From April 24, 2015, till now, much has been said about an individual who was ruthlessly murdered in the streets of Karachi. A city which has grown just too fond of bloodied streets. During these seven days, Sabeen Mehmud, a human par excellence, has been put on a pedestal as high as the highest ranking angels, at the same time, dragged in mud, on the streets, completely denying the respect she warranted.
From a messiah to a foreign agent, from an elitist to a dervish, from a national asset to a threat, she has been labeled almost anything and everything during these past few days. What has been most perturbing is that those sharing extreme views about her, when asked if they knew her, responded “NO”.
Without referring to my personal affiliation with this individual who defined humanity, love, respect and a lot more, here is sketch of Saturday, 25th of April, 2015, outside T2F as a cross section of the society gathered to bid farewell to Sabeen Mehmud. Perhaps that is what reflected best on who Sabeen was.
Sabeen was the men and women who drove to T2F that day in their fancy cars, in most cases, driven by their chauffeurs. They came as silently as the rest. Amid the crowd, just like everyone else, they tried to locate someone they knew, said a few words and stood there with eyes welled-up. The women made their way inside. Sabeen was the men and women who rode in buses, took rickshaws and taxis, just to be there. They too, walked up to T2F, silently, and stood there, saying nothing at all, yet saying it all. Sabeen was the men and women who came along with security guards. Sabeen was also the journalists, most of them were not there to cover the event. They were there, just to be there. Sabeen was also the professionals, the well established businesspersons and at the same time Sabeen was also the small shopkeepers, the vendors of the area, the tailor behind T2F. Sabeen was almost everyone ranging from teenage to late 60s and 70s. Sabeen was that one women, most probably in her late 40s, who wore a complete hijab and cried silently in the crowd. And Sabeen was also this young female, who may have been in her late teens or early 20s, wearing a sleeveless shirt, with a tattoo, smoking away in the middle of the crowd, crying, very obviously and personally disturbed. Sabeen was that man in the 70s wearing a prayer cap with a long beard, eyes wet with streaks of red, who kept reciting Kalma-e-Shahadat, silently as his lips quivered. Yet Sabeen was also that young teenager with the funky hairdo, wearing a stud in the ear, crying, communicating his pain only through the look on his face. Sabeen was also all the celebrities who had taken time out to be at the venue and Sabeen was also the people no one knew, but Sabeen did, and they knew Sabeen.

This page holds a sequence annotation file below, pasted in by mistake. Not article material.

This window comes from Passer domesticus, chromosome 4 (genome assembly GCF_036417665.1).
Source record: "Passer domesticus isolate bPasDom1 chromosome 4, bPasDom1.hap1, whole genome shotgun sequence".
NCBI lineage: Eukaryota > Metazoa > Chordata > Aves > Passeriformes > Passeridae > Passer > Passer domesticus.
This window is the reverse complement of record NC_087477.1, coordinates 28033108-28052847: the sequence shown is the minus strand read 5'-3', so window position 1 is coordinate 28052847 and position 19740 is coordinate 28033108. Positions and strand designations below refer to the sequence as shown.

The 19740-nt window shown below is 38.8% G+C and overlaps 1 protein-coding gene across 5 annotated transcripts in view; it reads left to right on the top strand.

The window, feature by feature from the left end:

All throughout the hours that day, personal stories of how Sabeen had touched so many lives were pouring through the mumbles and whispers in the crowd, amid sheer pain. One would find it difficult to understand or comprehend how was it possible for a single individual, ‘Sabeen Mehmud’, to be there for so many, so personally, to be a friend and to make the other feel to be the one and only best friend.
This is who Sabeen was, is and will be. The light. The hope. The enabler. Sabeen was ‘all inclusive’. Her cause was ‘humanity’.
I have been in mourning for days, yes, due to a personal loss, but much more for a bigger reason. A reason unfathomable. I mourn for Pakistan. I mourn for the world. For Pakistan and the world is poorer today.